I have a hard time with friendships. I moved often as a kid, sometimes saying good-bye to new friends before the friendship really had a chance to take root. Lasting relationships with other kids, teachers, neighbors, etc., or anyone outside of my immediate family (ie. just my dad), and to a lesser degree, my extended family in the next state, were not part of my reality. I was used to coming to expect that anyone I met one year, I would probably not still know just a few years later. How this manifests in adulthood for me I’m sure a psychologist could tell me, but as I am now, I struggle with friendships. I’m socially awkward, often saying the wrong thing without realizing it, and when I get nervous, as I often do around other people, I talk way too much. I often think it’s actually kind of a miracle that I’m married (which says a lot about my husband!). 🙂 Aside from one particularly stubborn friend who refuses to get rid of me despite the ups and downs of our 22-year friendship (and who I am extremely grateful for), most of my other friendships have come and gone, sometimes due to moving, but more often due to something I did or said. I really struggle with this because I can’t seem to change myself.
I don’t say this to elicit sympathy. I say it to give you background on why her words kind of took my breath away.
There was a part of me that went away from that meeting hopeful, but of course, there was also a part of me that went away from that meeting assuming I’d somehow ruin this for myself as I had done so often in the past. That I’d offend or be obnoxious and they’d see my true colors and show me the door after the first few co-op meetings. And ruining it for myself was kind of the norm for me, but what really bothered me was the possibility of ruining this for my kids. Thus, I determined that I would be prudent and restrain my lips! That I would stop and think about things before I said them! That I would not blow this chance we had of becoming part of a surrogate family, which was something I had longed for for so long.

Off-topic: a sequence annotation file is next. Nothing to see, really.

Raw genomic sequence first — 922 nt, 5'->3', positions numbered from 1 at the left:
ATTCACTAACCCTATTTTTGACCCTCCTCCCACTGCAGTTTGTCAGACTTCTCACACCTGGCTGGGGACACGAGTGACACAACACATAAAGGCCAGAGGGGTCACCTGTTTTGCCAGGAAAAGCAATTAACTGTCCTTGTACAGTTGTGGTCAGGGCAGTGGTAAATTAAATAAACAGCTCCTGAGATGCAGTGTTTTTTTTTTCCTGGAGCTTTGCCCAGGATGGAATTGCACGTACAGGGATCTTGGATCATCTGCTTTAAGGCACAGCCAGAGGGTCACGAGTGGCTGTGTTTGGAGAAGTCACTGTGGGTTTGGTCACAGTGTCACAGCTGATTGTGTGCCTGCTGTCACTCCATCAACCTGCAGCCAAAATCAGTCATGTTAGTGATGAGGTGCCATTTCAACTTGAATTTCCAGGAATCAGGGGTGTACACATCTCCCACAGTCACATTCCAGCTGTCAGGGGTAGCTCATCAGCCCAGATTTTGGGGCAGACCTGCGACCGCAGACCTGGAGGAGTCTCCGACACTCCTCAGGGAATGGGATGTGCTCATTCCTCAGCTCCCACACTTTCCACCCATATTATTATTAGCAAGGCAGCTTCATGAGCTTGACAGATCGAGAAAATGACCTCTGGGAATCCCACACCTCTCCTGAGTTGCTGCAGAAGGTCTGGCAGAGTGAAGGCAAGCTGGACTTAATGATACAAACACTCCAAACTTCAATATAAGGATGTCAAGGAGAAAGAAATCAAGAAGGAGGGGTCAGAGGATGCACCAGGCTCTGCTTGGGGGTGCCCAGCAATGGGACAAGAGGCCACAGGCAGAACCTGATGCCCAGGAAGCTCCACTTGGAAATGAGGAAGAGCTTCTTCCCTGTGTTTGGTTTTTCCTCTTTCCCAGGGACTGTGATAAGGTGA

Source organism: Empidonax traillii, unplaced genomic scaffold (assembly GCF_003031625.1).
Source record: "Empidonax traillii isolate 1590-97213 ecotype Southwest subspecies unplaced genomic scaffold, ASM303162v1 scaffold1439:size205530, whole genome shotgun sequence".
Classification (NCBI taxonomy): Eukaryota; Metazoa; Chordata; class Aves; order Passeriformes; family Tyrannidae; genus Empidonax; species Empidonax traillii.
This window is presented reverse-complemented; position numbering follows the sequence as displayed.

But as I stated earlier, I am who I am, and that’s hard to change overnight. Thinking back, I can’t recall a single moment where I really did change my behavior and they received the full force of my personality in all of its overwhelming glory.
And we’re still in the co-op a year-and-a-half later.
Her statement really did come true. The six other moms in our co-op have been some of the most gracious, kind, loving, wonderful women I have ever had the honor of knowing. I love them, I love their kids, I love seeing my kids playing with their kids. I love how they include me and look past my social ineptitude. They build me up and show me so much love that being part of this co-op and this group of women has been enormously healing for my soul, particularly during an extremely difficult few years. Even in situations that could’ve potentially lead to a rift, we’ve managed to preserve the friendships and show grace and kindness. They truly do feel like family to me now.
It’s ironic to me that a group I so wanted to join for the sake of my kids – for their learning and growth – has been so enormously wonderful for me. I have learned so much from them, not only about Charlotte Mason and the topics we cover during co-op, but also how to exist in a community. How to be myself and not assume that that’s a bad thing. How to be part of relationships that last. I prayed for a group like this. I prayed for friendships like this. And despite the fact that it was next to impossible just three short years ago that we’d ever actually be in this particular group, here we are. God is awesome.
If you have an opportunity to join or start a homeschool co-op in your area, I highly, highly recommend it. It has been one of the most life-giving choices I have ever made.
The next post will be a little more practical in terms of how our co-op operates, but I wanted to give a little background on why this aspect of our homeschooling has been such a gift for both my kids and me.